The third in Kerri Maniscalco’s Victorian macabre mystery series, ‘Escaping from Houdini’ is set on the Etruria, a cruise ship travelling from London to New York in 1899 with Audrey Rose Wadsworth, her beau Thomas Cresswell, and Uncle Jonathan Wadsworth aboard.

A series of gruesome murders present this Victorian forensic science team with a series of challenges and mysteries that must be solved before arriving at their destination. 

The story is intricate and complex, dark and dangerous, and completely captivating. Themes of distraction, illusion and deception interweave like a macabre carnival dance. The personal consequences and implications for Audrey Rose, Thomas, and other passengers on the ship are compelling, keeping the audience engaged both mentally and emotionally in the drama as it unfolds. 

Nicola Barber’s narration is expressive, fluent and most enjoyable. Barber has a definite gift for characterisation and drama  that makes her storytelling lively and most enjoyable.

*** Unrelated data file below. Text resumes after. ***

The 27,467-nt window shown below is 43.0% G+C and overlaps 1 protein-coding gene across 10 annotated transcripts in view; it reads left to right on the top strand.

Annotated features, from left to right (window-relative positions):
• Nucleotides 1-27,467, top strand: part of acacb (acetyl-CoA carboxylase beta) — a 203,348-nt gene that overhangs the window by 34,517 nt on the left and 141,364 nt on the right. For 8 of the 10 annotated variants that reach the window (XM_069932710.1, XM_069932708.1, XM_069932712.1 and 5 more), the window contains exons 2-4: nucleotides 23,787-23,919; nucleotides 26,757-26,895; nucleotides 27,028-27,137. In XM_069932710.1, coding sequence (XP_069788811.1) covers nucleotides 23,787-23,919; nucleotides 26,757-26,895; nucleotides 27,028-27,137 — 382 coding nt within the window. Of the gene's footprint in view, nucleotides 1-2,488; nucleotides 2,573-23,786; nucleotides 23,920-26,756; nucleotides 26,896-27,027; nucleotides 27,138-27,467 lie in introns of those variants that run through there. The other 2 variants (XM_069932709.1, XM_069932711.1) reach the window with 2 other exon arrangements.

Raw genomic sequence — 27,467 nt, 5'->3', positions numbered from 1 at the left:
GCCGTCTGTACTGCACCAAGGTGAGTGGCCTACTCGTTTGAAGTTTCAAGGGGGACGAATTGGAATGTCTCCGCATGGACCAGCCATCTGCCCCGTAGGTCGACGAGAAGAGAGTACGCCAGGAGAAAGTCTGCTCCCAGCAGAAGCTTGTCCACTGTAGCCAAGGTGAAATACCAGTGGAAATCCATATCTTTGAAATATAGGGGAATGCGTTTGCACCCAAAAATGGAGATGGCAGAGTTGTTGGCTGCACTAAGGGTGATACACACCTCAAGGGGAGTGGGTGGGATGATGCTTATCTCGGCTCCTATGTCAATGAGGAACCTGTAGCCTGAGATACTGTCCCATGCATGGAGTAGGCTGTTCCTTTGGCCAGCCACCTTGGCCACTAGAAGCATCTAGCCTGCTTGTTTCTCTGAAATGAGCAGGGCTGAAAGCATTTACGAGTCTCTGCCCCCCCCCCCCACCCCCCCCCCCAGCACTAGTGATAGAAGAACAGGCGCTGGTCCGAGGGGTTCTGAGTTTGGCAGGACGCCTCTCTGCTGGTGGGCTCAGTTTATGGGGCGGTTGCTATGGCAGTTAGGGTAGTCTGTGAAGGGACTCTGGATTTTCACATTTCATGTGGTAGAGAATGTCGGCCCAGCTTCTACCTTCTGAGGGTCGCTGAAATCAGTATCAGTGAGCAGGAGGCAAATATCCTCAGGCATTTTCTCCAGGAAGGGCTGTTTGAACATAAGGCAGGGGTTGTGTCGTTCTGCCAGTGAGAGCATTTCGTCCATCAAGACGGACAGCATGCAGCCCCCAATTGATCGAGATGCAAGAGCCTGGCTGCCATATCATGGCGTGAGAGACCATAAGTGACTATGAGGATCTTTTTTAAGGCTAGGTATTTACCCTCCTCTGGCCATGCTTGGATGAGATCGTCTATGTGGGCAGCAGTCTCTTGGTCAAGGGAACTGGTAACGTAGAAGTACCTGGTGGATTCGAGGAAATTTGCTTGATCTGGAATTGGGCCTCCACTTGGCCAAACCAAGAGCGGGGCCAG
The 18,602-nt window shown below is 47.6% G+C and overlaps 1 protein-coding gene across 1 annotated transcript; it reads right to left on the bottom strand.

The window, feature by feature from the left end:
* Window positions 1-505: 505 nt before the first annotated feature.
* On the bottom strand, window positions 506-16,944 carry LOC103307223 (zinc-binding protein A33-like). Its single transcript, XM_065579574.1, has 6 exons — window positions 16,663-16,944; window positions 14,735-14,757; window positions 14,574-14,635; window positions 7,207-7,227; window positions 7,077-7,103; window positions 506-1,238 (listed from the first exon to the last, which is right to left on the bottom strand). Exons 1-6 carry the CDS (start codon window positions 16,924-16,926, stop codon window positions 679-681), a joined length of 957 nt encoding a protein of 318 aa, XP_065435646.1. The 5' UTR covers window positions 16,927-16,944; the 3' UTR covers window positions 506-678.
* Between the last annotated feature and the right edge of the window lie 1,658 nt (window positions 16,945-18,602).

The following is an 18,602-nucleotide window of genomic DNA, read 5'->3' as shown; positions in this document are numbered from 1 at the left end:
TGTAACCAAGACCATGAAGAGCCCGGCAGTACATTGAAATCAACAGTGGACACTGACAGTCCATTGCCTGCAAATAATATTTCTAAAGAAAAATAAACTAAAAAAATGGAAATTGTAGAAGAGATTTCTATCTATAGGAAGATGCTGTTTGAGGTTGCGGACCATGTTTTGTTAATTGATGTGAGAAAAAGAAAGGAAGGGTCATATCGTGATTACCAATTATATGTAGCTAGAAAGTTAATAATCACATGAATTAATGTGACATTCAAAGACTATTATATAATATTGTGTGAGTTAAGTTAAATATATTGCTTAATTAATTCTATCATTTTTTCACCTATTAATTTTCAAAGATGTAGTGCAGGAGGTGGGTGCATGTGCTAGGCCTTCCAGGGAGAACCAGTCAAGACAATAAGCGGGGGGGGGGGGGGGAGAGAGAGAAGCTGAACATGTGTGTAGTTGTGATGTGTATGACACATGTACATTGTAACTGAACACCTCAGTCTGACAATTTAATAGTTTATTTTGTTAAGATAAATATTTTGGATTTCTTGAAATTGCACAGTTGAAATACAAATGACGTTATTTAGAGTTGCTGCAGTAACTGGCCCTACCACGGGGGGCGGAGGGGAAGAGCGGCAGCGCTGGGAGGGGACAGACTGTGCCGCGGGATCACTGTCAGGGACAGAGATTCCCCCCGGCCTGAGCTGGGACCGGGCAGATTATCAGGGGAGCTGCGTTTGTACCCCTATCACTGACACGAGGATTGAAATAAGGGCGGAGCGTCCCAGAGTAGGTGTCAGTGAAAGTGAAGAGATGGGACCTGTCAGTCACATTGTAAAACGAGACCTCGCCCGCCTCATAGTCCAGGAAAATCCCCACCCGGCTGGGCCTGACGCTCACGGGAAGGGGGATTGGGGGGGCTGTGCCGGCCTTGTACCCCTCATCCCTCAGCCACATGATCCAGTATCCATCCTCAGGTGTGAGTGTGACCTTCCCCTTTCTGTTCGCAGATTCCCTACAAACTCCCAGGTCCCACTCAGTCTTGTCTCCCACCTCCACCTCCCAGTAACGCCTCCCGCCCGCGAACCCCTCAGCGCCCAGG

An excellent audiobook experience, ‘Escapting From Houdini’ has been awarded a Gold Acorn. 

Available as a novel or audiobook

Book of the Week: ‘Fallen Captive’ by Aliya DalRae

‘Fallen Captive’ is the second book in a suspenseful and exciting new series of paranormal romance suspense novels by Aliya DalRae.  

Held captive from birth for crimes ultimately committed by another, the Vampire, Nox, escapes the Primeval only to spend his first hundred years of liberty searching for somewhere to belong. The last place he imagined he’d call home is with the Fallen Cross Legion, a military faction serving the very entity responsible for his wrongful imprisonment. The only complication is the fire-haired female who saved his life, if not his eye.

From the moment she laid eyes on him, Rachel found herself drawn to Nox. However, the loss of her human husband after a lifetime of devotion left her with no desire to put herself through that brand of heartbreak ever again. She doesn’t need a male in her world to feel complete. 

When the Primeval demands an audience with Nox and the Legion Warriors, they find themselves far from home and at the mercy of a madman. Compelled by the Seer blood running through her veins, Rachel joins the Warriors on their journey to London, knowing full well they’ll be lucky to escape with their lives.